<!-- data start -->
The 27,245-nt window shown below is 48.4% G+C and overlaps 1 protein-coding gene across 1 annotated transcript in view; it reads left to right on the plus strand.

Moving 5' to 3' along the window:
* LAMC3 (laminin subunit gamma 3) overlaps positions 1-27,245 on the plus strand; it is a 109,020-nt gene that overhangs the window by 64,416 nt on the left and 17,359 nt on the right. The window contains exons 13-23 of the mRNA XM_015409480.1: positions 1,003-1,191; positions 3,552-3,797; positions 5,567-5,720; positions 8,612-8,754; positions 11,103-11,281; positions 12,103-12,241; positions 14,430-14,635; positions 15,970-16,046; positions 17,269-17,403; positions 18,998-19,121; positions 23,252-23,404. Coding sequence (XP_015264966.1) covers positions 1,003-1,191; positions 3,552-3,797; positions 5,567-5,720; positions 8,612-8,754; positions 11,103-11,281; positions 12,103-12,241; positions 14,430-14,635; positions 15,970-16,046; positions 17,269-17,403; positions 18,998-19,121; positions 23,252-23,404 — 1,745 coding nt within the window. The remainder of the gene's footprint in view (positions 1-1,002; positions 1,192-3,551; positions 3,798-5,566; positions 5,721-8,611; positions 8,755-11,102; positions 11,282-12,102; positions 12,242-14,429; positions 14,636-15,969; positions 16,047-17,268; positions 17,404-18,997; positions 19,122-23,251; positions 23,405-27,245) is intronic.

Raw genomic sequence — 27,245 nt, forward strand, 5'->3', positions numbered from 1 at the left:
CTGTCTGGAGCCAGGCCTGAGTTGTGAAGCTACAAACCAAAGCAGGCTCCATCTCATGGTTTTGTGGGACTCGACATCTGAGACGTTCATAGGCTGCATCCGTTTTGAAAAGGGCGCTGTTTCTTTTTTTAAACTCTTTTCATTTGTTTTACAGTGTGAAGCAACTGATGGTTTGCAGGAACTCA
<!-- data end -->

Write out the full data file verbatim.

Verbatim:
The 27,245-nt window shown below is 48.4% G+C and overlaps 1 protein-coding gene across 1 annotated transcript in view; it reads left to right on the plus strand.

Moving 5' to 3' along the window:
* LAMC3 (laminin subunit gamma 3) overlaps positions 1-27,245 on the plus strand; it is a 109,020-nt gene that overhangs the window by 64,416 nt on the left and 17,359 nt on the right. The window contains exons 13-23 of the mRNA XM_015409480.1: positions 1,003-1,191; positions 3,552-3,797; positions 5,567-5,720; positions 8,612-8,754; positions 11,103-11,281; positions 12,103-12,241; positions 14,430-14,635; positions 15,970-16,046; positions 17,269-17,403; positions 18,998-19,121; positions 23,252-23,404. Coding sequence (XP_015264966.1) covers positions 1,003-1,191; positions 3,552-3,797; positions 5,567-5,720; positions 8,612-8,754; positions 11,103-11,281; positions 12,103-12,241; positions 14,430-14,635; positions 15,970-16,046; positions 17,269-17,403; positions 18,998-19,121; positions 23,252-23,404 — 1,745 coding nt within the window. The remainder of the gene's footprint in view (positions 1-1,002; positions 1,192-3,551; positions 3,798-5,566; positions 5,721-8,611; positions 8,755-11,102; positions 11,282-12,102; positions 12,242-14,429; positions 14,636-15,969; positions 16,047-17,268; positions 17,404-18,997; positions 19,122-23,251; positions 23,405-27,245) is intronic.

Raw genomic sequence — 27,245 nt, forward strand, 5'->3', positions numbered from 1 at the left:
CTGTCTGGAGCCAGGCCTGAGTTGTGAAGCTACAAACCAAAGCAGGCTCCATCTCATGGTTTTGTGGGACTCGACATCTGAGACGTTCATAGGCTGCATCCGTTTTGAAAAGGGCGCTGTTTCTTTTTTTAAACTCTTTTCATTTGTTTTACAGTGTGAAGCAACTGATGGTTTGCAGGAACTCA